Maru says that we can’t forgive without love and we can’t love without forgiving; they go hand-in-hand… I love it when she talks like that 🙂

    It is about a year now that we discussed love and forgiveness in one of our CG session. That session changed things in my mind to the point of generating hunger for changes in my behavior, the way I looked at people, my approach to issues, and countless other things… And with time and practice, love and forgiveness have become so familiar, the very base for me to build my thoughts. I wonder sometimes if I am using the word “love” too much, but the truth is that I’m probably not using/practicing it nearly as many times as I must…

    I think that loving and forgiving are actions/decisions we do/make ourselves, regardless of their effect on the behavior of the ones we are loving and forgiving. Because we don’t love and forgive for our own benefit, but to glorify God, right? Our own benefit may be a consequence, but it’s not the purpose, am I sort of close here? What does Christ have to say about this?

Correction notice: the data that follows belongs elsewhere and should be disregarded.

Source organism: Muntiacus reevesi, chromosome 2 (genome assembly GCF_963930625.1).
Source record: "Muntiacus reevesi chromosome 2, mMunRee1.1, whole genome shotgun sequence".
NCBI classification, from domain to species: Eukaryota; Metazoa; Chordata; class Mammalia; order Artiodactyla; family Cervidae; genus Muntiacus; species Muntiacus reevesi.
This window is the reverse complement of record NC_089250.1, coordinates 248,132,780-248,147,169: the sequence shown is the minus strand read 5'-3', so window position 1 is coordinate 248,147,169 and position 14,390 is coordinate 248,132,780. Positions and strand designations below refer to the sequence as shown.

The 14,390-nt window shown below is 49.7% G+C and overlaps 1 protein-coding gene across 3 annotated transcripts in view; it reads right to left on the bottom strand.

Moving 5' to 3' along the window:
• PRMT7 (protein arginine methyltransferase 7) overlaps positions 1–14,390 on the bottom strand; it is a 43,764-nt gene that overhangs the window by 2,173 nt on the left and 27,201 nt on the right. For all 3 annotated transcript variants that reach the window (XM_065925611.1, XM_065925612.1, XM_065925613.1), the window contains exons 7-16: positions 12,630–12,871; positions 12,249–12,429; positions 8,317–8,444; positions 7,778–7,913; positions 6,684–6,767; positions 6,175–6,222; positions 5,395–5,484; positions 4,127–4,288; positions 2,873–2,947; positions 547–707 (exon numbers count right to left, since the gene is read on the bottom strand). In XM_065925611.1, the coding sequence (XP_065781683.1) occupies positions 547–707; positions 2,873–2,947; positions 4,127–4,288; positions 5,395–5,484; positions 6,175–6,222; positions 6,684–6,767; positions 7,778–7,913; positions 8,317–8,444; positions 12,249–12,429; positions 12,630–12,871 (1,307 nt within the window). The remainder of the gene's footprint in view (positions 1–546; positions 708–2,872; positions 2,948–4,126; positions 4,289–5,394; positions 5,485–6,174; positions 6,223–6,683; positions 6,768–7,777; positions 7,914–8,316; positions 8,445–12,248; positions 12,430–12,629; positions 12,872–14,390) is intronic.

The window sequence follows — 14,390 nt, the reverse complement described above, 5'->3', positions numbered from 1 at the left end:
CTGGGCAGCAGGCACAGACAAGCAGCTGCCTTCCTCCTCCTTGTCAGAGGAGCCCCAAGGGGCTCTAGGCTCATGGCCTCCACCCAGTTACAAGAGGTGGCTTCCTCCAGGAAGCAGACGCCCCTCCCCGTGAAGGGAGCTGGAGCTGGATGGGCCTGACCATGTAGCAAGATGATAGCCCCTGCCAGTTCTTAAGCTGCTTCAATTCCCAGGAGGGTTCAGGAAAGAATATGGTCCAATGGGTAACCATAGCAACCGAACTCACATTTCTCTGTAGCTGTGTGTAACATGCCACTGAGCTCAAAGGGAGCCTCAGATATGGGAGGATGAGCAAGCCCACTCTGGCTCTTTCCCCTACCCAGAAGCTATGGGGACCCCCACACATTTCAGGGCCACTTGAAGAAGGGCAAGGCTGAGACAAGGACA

• billhogan77

      January 18, 2013 at 7:46 am

      Hey Taro! Maru sounds like a wise woman… you should probably marry her! 🙂

      You ask some great questions and share some great and encouraging growth in your life. It sounds like your struggle with using the word “Love” too much could be the difference between thinking about it and beginning to making it a lifestyle. After a bit, I think we stop having to think about loving in every situation because it becomes a part of who we are. (Kind of like learning to drive… when you start, you have to consciously think of everything… but now you can probably get from work to your driveway without thinking out each step because driving has become a lifestyle).